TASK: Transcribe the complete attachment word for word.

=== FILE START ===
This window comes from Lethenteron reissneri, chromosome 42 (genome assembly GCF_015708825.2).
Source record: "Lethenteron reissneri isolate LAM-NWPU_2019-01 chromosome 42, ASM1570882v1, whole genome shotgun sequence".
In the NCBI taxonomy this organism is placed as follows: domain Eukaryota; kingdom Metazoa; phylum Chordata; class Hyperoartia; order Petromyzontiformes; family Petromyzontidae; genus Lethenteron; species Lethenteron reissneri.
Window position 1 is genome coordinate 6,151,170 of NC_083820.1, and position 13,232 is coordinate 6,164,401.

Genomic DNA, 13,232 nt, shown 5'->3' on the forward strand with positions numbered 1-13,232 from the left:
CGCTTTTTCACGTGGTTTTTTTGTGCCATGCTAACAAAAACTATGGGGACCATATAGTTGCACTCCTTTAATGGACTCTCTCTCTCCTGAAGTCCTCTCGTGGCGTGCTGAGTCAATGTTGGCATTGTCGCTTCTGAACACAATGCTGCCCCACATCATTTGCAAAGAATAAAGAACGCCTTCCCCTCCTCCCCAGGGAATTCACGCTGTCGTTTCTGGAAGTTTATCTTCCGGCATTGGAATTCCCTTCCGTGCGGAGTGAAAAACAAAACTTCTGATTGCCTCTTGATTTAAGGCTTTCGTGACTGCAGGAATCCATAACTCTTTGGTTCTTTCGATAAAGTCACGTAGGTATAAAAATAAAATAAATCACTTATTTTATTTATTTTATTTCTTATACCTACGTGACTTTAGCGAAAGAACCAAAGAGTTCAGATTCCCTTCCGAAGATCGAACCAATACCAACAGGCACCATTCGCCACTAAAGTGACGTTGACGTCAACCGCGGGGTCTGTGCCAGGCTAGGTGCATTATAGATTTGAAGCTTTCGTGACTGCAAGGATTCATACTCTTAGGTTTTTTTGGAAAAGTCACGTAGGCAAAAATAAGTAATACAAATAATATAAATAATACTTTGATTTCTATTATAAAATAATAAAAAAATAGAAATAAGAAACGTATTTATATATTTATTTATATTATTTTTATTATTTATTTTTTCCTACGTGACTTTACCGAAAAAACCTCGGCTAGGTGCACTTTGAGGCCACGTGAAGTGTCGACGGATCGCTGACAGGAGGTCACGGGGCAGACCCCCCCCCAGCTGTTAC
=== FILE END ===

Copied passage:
This window comes from Lethenteron reissneri, chromosome 42 (genome assembly GCF_015708825.2).
Source record: "Lethenteron reissneri isolate LAM-NWPU_2019-01 chromosome 42, ASM1570882v1, whole genome shotgun sequence".
In the NCBI taxonomy this organism is placed as follows: domain Eukaryota; kingdom Metazoa; phylum Chordata; class Hyperoartia; order Petromyzontiformes; family Petromyzontidae; genus Lethenteron; species Lethenteron reissneri.
Window position 1 is genome coordinate 6,151,170 of NC_083820.1, and position 13,232 is coordinate 6,164,401.

Genomic DNA, 13,232 nt, shown 5'->3' on the forward strand with positions numbered 1-13,232 from the left:
CGCTTTTTCACGTGGTTTTTTTGTGCCATGCTAACAAAAACTATGGGGACCATATAGTTGCACTCCTTTAATGGACTCTCTCTCTCCTGAAGTCCTCTCGTGGCGTGCTGAGTCAATGTTGGCATTGTCGCTTCTGAACACAATGCTGCCCCACATCATTTGCAAAGAATAAAGAACGCCTTCCCCTCCTCCCCAGGGAATTCACGCTGTCGTTTCTGGAAGTTTATCTTCCGGCATTGGAATTCCCTTCCGTGCGGAGTGAAAAACAAAACTTCTGATTGCCTCTTGATTTAAGGCTTTCGTGACTGCAGGAATCCATAACTCTTTGGTTCTTTCGATAAAGTCACGTAGGTATAAAAATAAAATAAATCACTTATTTTATTTATTTTATTTCTTATACCTACGTGACTTTAGCGAAAGAACCAAAGAGTTCAGATTCCCTTCCGAAGATCGAACCAATACCAACAGGCACCATTCGCCACTAAAGTGACGTTGACGTCAACCGCGGGGTCTGTGCCAGGCTAGGTGCATTATAGATTTGAAGCTTTCGTGACTGCAAGGATTCATACTCTTAGGTTTTTTTGGAAAAGTCACGTAGGCAAAAATAAGTAATACAAATAATATAAATAATACTTTGATTTCTATTATAAAATAATAAAAAAATAGAAATAAGAAACGTATTTATATATTTATTTATATTATTTTTATTATTTATTTTTTCCTACGTGACTTTACCGAAAAAACCTCGGCTAGGTGCACTTTGAGGCCACGTGAAGTGTCGACGGATCGCTGACAGGAGGTCACGGGGCAGACCCCCCCCCAGCTGTTAC